Your First Home Brew Beer Kit – Equipment
So you’ve decided you want to try your hand at brewing some beer, but not quite sure what equipment you need to make your first home brew. You can actually make beer from a kit with very little in the way of equipment;
- a food grade 25litre plastic bucket
- a syphon -essentially length of plastic pipe with a hard plastic stick on the end
- some bottles to put it in (usually about 45)
and that’s about it. Though of course if you’re going to get serious about making beers on a more regular basis there’s a few more bits you’ll need. It’s worth investing in the basics right from the start as this equipment will be used for pretty much all your brews, even if you move on from kit brewing to extract or all grain brewing. You’ll also be able to use most of it if at some point you want to give other drinks like wine, cider or ginger beer a try in the future.
So what’s the basic kit you need to get to start home brewing beer?
- a food grade 25litre plastic bucket (this is your fermenting vessel or FV)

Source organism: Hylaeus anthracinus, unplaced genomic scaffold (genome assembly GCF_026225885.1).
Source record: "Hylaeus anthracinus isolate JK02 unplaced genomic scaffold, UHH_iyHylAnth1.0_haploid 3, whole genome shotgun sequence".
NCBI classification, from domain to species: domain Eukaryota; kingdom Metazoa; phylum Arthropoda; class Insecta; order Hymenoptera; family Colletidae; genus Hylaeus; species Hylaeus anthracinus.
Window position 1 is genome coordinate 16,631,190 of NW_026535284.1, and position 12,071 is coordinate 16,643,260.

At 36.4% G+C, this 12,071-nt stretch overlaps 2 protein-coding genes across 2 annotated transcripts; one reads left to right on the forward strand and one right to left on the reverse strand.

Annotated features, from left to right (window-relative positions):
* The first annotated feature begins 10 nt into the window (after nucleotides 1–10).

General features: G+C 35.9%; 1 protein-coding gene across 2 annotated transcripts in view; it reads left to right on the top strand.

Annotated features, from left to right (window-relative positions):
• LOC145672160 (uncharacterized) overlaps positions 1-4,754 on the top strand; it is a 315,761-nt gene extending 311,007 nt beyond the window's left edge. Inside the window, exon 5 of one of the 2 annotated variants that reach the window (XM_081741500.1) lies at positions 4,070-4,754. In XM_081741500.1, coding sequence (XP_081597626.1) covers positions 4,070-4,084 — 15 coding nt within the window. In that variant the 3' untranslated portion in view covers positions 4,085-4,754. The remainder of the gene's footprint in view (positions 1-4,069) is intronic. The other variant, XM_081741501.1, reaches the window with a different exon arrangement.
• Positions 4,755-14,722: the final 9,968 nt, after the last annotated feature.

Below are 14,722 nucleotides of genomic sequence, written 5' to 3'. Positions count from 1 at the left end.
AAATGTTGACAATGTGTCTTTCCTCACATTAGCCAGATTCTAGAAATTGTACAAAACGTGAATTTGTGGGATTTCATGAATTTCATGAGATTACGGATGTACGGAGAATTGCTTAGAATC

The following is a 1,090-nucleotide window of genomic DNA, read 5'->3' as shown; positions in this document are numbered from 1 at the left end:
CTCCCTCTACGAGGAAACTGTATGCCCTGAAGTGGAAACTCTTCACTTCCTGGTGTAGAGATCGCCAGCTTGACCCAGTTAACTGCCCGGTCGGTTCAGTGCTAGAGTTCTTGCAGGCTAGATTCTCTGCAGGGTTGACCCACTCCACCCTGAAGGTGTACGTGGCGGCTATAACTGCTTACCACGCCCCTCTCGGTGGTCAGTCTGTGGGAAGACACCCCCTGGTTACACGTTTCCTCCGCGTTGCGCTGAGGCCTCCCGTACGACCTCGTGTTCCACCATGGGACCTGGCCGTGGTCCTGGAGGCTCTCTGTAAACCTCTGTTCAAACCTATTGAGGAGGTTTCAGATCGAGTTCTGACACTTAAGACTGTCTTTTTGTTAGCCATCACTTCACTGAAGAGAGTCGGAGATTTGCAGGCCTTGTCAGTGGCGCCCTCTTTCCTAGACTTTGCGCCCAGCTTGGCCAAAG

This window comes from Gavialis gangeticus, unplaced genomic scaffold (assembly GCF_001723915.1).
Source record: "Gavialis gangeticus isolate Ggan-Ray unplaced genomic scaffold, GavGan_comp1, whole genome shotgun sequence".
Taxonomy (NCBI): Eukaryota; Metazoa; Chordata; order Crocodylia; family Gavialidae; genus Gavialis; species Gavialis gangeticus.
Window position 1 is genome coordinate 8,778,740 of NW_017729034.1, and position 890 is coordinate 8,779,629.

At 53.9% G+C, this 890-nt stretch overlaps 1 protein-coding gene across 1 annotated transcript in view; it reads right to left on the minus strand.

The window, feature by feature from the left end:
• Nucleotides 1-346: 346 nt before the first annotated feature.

- hydrometer – used to find the alcohol %
- Large plastic spoon or Paddle
- Adhesive thermometer – Not essential but stick on your FV for a guide that your fermenting at the right temperature
- Sanitiser (remember to rinse thoroughly unless it’s a non rinse product)
That should see you through the fermenting stage. When the beer is ready you’ll need to bottle it which needs a few more bits of equipment. Obviously you’ll need around 45 500ml bottles. You can get these easily, save them as you drink beer, get friends to save them, leave a box at the recycling point with a sign asking for brown 500ml bottles, ebay, freecycle, even ask your local pub to save cider bottles or if you can rummage through their recycling bin. As a last resort most online homebrew stores sell bottles generally for around 50p a bottle.
Beer Bottling Equipment
- Plastic bottling stick/wand – get one, they’ll save a huge amount of mess and time
- Crown Capper – either twin lever or bench capper*
- Crown Caps
And that’s about it, that little lot should see you through quite a few brews before you start to get more ambitious and buy other bits of equipment here and there. To get you started a lot of home brew stores offer starter kits which will have most of the above items in. These are well worth getting as they are often pretty good value, if a bit of kit is missing you can always buy it separately.
Good luck and happy brewing!
* I’d thoroughly recommend getting a bench capper over a twin lever one, they’re a bit more expensive but in the long run the ease and time saved far outweighs the extra few quid.